5 of 5 people found the following review helpful
dark, challenging and raw,
This review is from: The Mystery of the Hidden Driveway (Paperback)
After being fairly obsessed with Jennifer Knox's two previous books -- "A Gringo Like Me" and "Drunk By Noon" (both on Bloof Books) -- for their quirky, offkilter and often funny poems, I was very excited when I heard the news that Blook was publishing a new Knox book in 2011. But Knox's latest, "The Mystery of the Hidden Driveway," was unlike anything I expected. While it kept Knox's tradition of mixing first person (seemingly autobiographical) poems with odd persona poems from eclectic narrators -- leaving the reader unsure what is "true" and what isn't, and what "true" even means -- the tone of much of the poems in this book proved much more dark than any of her previous books.
Take for example, her poem "Marriage," where she writes of a husband and wife who "were always at bars, because we never cared for the quiet work of caring" and how jealous she grew of peonies, "blowzy flowers" that "managed to come back after nine months of bitter winter." Or the multi-page poem, "Cars," which explores the narrator's history of driving, heavily colored by the narrator's complicated relationship with her father and uncomplicated relationship with drugs. It's a harrowing series of stories, sure to make your pulse quicken and your skin cringe -- and how many poems can you say that about?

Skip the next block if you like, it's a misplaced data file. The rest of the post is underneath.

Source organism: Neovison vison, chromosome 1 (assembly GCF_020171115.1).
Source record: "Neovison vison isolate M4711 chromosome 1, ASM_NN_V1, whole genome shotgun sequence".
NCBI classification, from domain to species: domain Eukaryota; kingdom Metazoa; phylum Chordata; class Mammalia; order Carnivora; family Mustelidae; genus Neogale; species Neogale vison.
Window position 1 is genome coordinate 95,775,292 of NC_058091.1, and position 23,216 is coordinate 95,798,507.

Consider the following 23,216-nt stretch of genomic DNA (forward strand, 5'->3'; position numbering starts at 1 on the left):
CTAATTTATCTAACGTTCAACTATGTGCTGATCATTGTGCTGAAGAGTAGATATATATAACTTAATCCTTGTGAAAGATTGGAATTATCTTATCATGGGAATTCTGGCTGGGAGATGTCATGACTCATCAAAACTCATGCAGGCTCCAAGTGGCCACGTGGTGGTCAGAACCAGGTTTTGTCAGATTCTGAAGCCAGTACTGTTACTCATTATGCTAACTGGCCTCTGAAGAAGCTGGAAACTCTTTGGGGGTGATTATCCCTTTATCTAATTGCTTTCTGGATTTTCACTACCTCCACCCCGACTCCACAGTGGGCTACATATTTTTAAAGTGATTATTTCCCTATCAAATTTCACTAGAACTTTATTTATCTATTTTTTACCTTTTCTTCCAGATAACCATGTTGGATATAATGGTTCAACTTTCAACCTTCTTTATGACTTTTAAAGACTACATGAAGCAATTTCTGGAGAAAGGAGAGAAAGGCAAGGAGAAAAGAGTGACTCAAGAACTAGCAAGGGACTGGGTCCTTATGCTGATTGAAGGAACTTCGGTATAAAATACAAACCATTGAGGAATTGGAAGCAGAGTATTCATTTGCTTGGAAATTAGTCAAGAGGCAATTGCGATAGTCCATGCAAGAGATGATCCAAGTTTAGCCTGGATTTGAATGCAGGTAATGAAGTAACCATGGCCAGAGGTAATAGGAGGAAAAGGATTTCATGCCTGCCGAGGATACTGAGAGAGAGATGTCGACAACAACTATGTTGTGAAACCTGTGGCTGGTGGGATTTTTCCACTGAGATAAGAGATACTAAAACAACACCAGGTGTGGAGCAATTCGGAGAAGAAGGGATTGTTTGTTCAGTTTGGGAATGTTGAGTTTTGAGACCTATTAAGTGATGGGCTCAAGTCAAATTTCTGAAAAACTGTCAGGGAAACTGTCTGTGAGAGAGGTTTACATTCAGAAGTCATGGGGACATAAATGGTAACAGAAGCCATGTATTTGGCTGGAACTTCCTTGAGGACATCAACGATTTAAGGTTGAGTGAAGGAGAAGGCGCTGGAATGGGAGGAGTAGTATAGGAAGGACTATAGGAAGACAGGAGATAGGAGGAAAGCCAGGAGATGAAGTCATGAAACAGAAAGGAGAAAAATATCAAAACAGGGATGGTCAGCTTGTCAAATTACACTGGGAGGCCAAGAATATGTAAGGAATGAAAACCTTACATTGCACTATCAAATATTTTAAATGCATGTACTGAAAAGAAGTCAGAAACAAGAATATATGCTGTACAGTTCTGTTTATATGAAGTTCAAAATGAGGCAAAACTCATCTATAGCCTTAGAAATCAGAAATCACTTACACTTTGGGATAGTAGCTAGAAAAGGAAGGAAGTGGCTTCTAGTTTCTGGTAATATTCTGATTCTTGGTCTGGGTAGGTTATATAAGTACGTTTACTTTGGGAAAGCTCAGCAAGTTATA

And yet, there are moments of humor which really shine through. I particularly liked "Anomalies of the Female Reproductive System," a poem that starts in a sterile reality -- a GYN admonishing the narrator for her lack of insurance, lack of visits and for calling her pap smear "creepy" -- before veering into a wild fantasy where thge actress Mary McDonnell not only takes the narrator's side on the creepiest of a pap smear, but "use lasers from the Battlestar Gallatica series / in which she used to play the president to slay the old doctor..." and before taking the narrator to Central Park for ice cream and toy sailboat racing. It's a perfect example of Knox's charm -- how she cleverly she can balance the surreal and the real, and can how upending "the truth" can sometimes expose a larger truth.
"The Mystery of the Hidden Driveaway" is certainly a much more challenging and dark read than fans of Knox's previous books might expect, but there is an honesty and realness that can't be denied. I'm happy to add this latest book to my collection of Knox works, and am already eagerly awaiting her next collection.